Guest Author - Lisbeth Cheever-Gessaman
Certainly one of the most controversial devices to cross my desk in awhile, the Rapex Anti-Rape device is an item guaranteed to enliven any conversation for the sheer conflict it inspires in both men and women alike.
Developed and created by Sonette Ehlers, RapeX is a feminine protective device, inserted internally, which resembles a female condom with a difference: The internal housing of the apparatus is lined with hundreds of razor-sharp, microscopic hooks which are designed to deeply embed themselves into any fleshy inserted object unfortunate enough to penetrate it without its wearers consent.
Let the gentle reader do the math as regards particular specifics.
Once embedded, RapeX can then only be surgically removed. It is alleged not to cause any permanent damage so long as medical attention is received immediately.
In short, a woman who feels at risk for rape simply inserts the condom for her protection. If she is then attacked, the apparatus will instantly and violently penetrate the attacker, further embedding itself on him upon attempt of removal. It is surmised that the initial searing blast of pain along with the element of surprise will be enough to distract the attacker, thus giving the woman ample opportunity to escape.
South Africa, where inventor Sonette Ehlers hails from, 50,000 rapes are reported each year. It is a country ravaged by AIDS, much of which is fueled by an epidemic of rape. In a 2006 study of 1,370 South African men, nearly 20% admitted that they had raped a woman in their lifetime. One wonders at the numbers of all those who were not led to admit it. UN reports also estimate the per capita rate at 119 per 100,000 people - one of the highest rates in the world.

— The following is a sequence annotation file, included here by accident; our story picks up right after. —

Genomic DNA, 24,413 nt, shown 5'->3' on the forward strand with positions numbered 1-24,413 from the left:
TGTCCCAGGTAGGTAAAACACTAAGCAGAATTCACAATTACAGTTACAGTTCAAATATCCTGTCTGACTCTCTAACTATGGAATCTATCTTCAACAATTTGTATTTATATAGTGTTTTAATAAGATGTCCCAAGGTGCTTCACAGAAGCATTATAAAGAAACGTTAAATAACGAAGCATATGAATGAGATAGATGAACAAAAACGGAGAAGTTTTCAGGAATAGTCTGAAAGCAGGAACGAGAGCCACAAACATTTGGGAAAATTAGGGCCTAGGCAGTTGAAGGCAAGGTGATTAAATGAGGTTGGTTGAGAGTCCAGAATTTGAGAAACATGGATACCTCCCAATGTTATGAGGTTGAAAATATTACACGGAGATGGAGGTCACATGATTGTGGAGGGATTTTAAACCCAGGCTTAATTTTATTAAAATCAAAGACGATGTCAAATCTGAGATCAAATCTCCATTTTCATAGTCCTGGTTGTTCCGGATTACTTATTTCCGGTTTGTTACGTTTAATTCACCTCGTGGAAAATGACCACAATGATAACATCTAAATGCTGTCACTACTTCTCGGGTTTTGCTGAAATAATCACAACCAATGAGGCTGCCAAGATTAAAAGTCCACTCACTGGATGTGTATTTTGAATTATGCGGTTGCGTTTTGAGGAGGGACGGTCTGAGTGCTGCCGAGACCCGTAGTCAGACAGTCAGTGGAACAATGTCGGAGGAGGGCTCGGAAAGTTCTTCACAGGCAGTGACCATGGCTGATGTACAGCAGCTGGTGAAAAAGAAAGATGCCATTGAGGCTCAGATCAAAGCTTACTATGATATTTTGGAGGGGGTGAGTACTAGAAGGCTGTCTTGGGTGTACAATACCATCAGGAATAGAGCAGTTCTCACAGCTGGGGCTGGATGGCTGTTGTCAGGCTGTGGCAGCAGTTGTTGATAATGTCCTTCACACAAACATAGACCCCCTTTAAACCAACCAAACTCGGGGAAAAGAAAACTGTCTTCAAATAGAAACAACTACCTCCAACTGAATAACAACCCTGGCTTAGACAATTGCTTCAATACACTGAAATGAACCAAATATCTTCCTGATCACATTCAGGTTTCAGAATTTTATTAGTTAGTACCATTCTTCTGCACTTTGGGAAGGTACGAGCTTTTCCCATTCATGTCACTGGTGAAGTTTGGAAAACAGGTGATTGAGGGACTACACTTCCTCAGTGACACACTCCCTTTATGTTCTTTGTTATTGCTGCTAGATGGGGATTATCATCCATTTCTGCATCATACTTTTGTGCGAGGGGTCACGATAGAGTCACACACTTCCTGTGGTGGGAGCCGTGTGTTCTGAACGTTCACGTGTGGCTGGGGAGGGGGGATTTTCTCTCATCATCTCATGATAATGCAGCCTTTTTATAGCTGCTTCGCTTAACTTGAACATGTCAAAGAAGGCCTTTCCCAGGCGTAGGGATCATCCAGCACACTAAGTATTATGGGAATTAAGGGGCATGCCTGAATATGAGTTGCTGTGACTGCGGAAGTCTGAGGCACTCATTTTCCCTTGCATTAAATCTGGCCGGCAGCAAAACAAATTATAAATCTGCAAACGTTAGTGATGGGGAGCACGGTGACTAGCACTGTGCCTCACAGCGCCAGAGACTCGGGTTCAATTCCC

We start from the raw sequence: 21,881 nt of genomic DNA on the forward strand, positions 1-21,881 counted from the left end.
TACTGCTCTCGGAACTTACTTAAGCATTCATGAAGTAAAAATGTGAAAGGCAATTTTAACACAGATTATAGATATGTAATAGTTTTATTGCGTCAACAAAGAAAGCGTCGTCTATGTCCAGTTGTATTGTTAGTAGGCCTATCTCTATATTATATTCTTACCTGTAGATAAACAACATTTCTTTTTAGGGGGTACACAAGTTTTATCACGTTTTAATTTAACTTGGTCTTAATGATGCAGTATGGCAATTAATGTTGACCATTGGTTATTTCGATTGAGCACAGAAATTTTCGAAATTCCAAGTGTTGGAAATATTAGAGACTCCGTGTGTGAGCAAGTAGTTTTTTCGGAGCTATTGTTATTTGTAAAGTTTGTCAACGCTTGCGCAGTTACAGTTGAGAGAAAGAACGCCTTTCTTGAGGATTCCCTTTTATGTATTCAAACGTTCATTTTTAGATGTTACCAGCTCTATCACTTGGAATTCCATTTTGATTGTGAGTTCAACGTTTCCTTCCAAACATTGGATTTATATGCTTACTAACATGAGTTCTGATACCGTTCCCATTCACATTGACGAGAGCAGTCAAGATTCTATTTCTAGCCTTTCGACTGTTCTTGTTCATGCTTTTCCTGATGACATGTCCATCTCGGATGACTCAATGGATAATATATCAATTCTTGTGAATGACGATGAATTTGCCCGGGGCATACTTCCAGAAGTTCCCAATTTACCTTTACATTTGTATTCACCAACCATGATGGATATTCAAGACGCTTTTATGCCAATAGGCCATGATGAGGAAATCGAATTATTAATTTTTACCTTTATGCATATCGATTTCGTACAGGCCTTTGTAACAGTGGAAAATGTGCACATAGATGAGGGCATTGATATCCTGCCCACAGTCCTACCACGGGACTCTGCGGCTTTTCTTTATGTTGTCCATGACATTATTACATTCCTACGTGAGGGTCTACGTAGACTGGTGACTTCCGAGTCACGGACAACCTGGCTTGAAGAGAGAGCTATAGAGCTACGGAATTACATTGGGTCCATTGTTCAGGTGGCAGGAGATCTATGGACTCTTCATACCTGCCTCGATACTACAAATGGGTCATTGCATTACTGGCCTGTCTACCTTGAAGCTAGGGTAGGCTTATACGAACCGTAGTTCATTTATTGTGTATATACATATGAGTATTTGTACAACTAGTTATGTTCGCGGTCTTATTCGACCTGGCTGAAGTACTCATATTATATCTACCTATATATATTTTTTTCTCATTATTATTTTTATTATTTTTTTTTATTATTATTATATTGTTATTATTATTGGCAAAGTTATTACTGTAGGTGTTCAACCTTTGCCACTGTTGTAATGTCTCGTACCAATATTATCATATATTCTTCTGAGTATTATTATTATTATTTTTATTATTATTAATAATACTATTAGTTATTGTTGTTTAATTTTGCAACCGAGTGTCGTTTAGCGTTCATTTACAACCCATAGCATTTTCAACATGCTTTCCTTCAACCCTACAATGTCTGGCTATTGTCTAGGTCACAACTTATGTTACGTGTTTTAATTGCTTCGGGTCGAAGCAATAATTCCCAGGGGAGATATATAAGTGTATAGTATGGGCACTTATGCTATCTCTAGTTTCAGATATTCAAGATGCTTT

"Nothing has ever been done to help a woman so that she does not get raped and I thought it was high time," Ehlers reported in 2005 upon the unveiling of her prototype.
Criticisms are rampant and include anti-rape activists who believe that the device could increase mortality rates or lead to further violence.
Other critics charge that the device is 'medieval' and 'barbaric'. However to the thousands of survivors of rape each year, this may be more an argument to further justify a punishment which actually serves, at least in some small way, to fit the crime.